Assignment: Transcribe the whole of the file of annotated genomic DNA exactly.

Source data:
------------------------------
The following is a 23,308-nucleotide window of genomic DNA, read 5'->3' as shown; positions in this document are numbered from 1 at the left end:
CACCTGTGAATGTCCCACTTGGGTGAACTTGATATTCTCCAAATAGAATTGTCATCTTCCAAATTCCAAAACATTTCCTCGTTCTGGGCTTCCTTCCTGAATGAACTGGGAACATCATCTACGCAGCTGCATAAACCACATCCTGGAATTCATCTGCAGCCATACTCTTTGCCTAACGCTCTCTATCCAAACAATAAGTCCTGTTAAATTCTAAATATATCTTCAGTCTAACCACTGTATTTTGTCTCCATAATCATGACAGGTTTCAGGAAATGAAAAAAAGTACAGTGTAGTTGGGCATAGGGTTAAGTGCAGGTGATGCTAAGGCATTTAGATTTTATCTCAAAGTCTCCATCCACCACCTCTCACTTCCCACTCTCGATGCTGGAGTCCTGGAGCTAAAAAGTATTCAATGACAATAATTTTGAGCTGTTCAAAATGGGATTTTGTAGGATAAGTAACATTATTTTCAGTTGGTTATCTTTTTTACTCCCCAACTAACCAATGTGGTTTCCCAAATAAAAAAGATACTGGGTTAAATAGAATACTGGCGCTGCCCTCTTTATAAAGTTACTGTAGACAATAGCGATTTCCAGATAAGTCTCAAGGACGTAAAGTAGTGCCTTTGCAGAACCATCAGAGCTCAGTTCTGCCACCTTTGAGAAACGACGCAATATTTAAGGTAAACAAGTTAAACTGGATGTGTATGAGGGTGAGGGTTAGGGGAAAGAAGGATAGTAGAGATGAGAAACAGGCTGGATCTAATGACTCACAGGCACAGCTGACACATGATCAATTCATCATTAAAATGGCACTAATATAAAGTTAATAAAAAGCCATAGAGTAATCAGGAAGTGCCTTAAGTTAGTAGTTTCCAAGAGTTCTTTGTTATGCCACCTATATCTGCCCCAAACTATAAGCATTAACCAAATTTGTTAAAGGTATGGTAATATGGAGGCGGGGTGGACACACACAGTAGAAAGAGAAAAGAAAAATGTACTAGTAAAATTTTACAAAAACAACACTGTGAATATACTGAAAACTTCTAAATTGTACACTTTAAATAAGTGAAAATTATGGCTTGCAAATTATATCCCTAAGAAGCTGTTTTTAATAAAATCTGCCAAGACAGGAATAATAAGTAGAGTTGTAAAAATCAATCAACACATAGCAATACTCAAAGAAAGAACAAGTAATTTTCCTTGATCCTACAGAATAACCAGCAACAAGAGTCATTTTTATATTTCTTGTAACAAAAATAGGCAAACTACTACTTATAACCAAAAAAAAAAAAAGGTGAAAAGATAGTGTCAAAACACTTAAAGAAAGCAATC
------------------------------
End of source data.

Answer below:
The following is a 23,308-nucleotide window of genomic DNA, read 5'->3' as shown; positions in this document are numbered from 1 at the left end:
CACCTGTGAATGTCCCACTTGGGTGAACTTGATATTCTCCAAATAGAATTGTCATCTTCCAAATTCCAAAACATTTCCTCGTTCTGGGCTTCCTTCCTGAATGAACTGGGAACATCATCTACGCAGCTGCATAAACCACATCCTGGAATTCATCTGCAGCCATACTCTTTGCCTAACGCTCTCTATCCAAACAATAAGTCCTGTTAAATTCTAAATATATCTTCAGTCTAACCACTGTATTTTGTCTCCATAATCATGACAGGTTTCAGGAAATGAAAAAAAGTACAGTGTAGTTGGGCATAGGGTTAAGTGCAGGTGATGCTAAGGCATTTAGATTTTATCTCAAAGTCTCCATCCACCACCTCTCACTTCCCACTCTCGATGCTGGAGTCCTGGAGCTAAAAAGTATTCAATGACAATAATTTTGAGCTGTTCAAAATGGGATTTTGTAGGATAAGTAACATTATTTTCAGTTGGTTATCTTTTTTACTCCCCAACTAACCAATGTGGTTTCCCAAATAAAAAAGATACTGGGTTAAATAGAATACTGGCGCTGCCCTCTTTATAAAGTTACTGTAGACAATAGCGATTTCCAGATAAGTCTCAAGGACGTAAAGTAGTGCCTTTGCAGAACCATCAGAGCTCAGTTCTGCCACCTTTGAGAAACGACGCAATATTTAAGGTAAACAAGTTAAACTGGATGTGTATGAGGGTGAGGGTTAGGGGAAAGAAGGATAGTAGAGATGAGAAACAGGCTGGATCTAATGACTCACAGGCACAGCTGACACATGATCAATTCATCATTAAAATGGCACTAATATAAAGTTAATAAAAAGCCATAGAGTAATCAGGAAGTGCCTTAAGTTAGTAGTTTCCAAGAGTTCTTTGTTATGCCACCTATATCTGCCCCAAACTATAAGCATTAACCAAATTTGTTAAAGGTATGGTAATATGGAGGCGGGGTGGACACACACAGTAGAAAGAGAAAAGAAAAATGTACTAGTAAAATTTTACAAAAACAACACTGTGAATATACTGAAAACTTCTAAATTGTACACTTTAAATAAGTGAAAATTATGGCTTGCAAATTATATCCCTAAGAAGCTGTTTTTAATAAAATCTGCCAAGACAGGAATAATAAGTAGAGTTGTAAAAATCAATCAACACATAGCAATACTCAAAGAAAGAACAAGTAATTTTCCTTGATCCTACAGAATAACCAGCAACAAGAGTCATTTTTATATTTCTTGTAACAAAAATAGGCAAACTACTACTTATAACCAAAAAAAAAAAAAGGTGAAAAGATAGTGTCAAAACACTTAAAGAAAGCAATC